My Middle Eastern Dinner
Main dish: browned goat meat with herbs and rice (my first time ever having goat meat, it was local and amazing!).
Drink: raw milk simmered in dates with a dash of local raw honey.
Side dish: homemade raw milk yogurt with the dates from the milk added with a bit of local raw honey as well.

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Where it Began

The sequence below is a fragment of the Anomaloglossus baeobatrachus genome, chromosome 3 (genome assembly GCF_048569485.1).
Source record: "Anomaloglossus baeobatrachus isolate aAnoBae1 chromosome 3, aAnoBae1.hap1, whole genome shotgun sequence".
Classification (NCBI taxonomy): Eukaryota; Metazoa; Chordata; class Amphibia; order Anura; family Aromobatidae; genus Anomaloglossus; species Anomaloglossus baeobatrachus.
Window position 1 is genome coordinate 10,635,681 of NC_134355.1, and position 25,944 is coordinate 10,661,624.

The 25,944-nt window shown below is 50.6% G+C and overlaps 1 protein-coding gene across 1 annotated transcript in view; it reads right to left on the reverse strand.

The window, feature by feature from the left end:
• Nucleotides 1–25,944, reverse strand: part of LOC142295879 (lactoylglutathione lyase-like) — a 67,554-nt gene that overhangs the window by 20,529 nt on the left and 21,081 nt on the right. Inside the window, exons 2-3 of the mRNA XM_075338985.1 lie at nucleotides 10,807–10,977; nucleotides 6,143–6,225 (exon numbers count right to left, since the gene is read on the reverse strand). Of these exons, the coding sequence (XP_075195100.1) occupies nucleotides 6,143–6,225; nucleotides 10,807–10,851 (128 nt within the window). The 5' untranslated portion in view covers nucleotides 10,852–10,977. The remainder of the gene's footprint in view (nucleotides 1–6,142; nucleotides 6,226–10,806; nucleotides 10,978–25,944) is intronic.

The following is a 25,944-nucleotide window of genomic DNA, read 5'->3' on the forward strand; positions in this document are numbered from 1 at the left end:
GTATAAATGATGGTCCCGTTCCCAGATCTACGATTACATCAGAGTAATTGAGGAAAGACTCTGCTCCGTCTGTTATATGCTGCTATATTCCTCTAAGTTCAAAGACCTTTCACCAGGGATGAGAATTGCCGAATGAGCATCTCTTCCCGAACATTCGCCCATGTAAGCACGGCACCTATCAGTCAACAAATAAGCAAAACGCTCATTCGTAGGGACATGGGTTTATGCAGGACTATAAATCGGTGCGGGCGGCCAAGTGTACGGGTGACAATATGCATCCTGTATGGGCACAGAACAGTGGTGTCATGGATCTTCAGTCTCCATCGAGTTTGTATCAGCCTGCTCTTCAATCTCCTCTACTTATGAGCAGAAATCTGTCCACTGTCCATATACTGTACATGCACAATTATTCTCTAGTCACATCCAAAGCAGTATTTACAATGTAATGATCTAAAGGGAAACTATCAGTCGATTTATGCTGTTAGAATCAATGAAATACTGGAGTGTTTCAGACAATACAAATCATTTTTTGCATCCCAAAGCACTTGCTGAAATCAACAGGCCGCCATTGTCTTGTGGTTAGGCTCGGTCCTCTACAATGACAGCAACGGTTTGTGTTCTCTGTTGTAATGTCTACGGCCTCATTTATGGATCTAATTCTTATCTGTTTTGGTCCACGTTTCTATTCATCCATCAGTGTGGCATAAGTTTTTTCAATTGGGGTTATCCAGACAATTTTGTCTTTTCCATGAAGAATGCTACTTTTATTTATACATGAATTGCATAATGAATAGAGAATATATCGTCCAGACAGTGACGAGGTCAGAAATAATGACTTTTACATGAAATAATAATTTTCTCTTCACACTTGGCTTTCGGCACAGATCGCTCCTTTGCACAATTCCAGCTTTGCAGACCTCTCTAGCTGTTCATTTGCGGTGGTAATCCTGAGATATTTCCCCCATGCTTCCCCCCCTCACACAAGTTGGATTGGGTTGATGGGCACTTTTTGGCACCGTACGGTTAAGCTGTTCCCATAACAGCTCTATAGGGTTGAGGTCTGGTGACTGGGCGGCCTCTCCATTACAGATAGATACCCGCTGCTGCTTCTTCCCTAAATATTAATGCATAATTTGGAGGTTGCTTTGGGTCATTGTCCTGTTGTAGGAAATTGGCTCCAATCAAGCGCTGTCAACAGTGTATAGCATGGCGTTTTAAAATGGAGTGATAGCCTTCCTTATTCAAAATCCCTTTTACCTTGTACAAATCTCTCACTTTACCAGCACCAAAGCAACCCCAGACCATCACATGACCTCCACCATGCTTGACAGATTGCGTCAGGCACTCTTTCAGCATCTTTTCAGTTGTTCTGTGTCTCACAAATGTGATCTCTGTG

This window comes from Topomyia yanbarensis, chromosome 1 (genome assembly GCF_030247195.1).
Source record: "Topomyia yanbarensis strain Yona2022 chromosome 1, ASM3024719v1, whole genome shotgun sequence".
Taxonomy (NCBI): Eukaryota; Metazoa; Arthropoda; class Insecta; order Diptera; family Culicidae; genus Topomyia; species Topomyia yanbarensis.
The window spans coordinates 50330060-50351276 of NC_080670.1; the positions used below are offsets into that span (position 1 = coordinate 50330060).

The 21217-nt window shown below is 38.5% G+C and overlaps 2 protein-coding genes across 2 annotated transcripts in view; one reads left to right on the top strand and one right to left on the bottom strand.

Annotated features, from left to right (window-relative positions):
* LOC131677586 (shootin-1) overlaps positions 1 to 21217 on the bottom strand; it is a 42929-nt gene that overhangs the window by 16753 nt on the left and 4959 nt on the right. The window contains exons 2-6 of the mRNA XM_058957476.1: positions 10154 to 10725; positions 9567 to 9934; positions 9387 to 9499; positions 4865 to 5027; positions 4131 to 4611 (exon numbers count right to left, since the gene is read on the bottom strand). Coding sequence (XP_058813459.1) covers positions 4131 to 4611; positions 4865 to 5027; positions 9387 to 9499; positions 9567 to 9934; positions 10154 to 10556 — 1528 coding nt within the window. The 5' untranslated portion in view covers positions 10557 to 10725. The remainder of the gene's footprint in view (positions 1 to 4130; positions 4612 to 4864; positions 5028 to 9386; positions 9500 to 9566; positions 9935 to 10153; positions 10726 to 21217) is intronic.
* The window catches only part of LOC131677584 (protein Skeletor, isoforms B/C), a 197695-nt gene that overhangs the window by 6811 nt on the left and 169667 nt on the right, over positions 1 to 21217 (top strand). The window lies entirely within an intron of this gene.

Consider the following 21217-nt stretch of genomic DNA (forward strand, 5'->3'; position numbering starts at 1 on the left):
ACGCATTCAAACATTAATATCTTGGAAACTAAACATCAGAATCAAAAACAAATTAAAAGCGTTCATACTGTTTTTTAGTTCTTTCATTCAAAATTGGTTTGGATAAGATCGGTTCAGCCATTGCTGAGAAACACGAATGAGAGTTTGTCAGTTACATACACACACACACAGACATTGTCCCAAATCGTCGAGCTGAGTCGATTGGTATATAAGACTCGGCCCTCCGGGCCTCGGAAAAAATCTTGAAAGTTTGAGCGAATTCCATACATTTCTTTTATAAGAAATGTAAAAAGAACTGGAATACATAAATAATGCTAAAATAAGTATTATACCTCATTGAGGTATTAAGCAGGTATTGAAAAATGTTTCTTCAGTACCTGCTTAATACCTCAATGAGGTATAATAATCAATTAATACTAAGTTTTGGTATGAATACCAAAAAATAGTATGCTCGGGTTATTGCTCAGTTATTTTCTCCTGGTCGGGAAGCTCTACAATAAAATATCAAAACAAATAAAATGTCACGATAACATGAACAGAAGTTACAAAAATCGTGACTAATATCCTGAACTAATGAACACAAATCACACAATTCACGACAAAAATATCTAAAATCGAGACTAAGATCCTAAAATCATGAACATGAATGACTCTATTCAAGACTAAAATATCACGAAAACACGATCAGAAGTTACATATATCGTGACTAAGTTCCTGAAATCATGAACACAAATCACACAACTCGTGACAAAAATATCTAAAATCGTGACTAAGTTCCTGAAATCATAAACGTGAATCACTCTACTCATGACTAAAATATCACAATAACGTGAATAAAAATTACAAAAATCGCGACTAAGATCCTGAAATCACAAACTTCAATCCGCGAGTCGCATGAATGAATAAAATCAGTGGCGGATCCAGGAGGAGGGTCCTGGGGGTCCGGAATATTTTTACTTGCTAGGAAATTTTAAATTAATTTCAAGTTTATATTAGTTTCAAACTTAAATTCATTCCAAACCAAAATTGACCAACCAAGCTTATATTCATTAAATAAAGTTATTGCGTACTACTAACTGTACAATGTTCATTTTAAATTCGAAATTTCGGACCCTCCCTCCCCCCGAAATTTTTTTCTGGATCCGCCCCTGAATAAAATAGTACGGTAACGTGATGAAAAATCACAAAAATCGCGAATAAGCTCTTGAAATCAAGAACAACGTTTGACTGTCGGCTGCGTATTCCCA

Why Traditional Foods? Because of Weston A. Price, Sally Fallon, and the like. And because it feels right. I had done a school report on raw milk for college a year or two ago, but other than that hadn’t done anything else learning-wise as far as “traditional foods”. I knew a bit about Weston Price and a little bit about his foundation. I knew raw milk was illegal in a lot of places to sell, and that was about it. Fast forward to fall of last year when I started the MamaMuse (un)Midwifery Mentorship with Krista Arias. She teaches two other programs, Lazy Lady Living and Folklore Foods which we were given access to through the Mentorship program. After the first Folklore Foods class I was hooked. LLL includes some things on WAP and Ms. Fallon but is more focused on permaculture (it’s a Permaculture Design Certification program if anyone is interested) whereas the Folklore Foods class focuses solely on traditional foods and their preparation methods and is based on Sally Fallon’s book, Nourishing Traditions.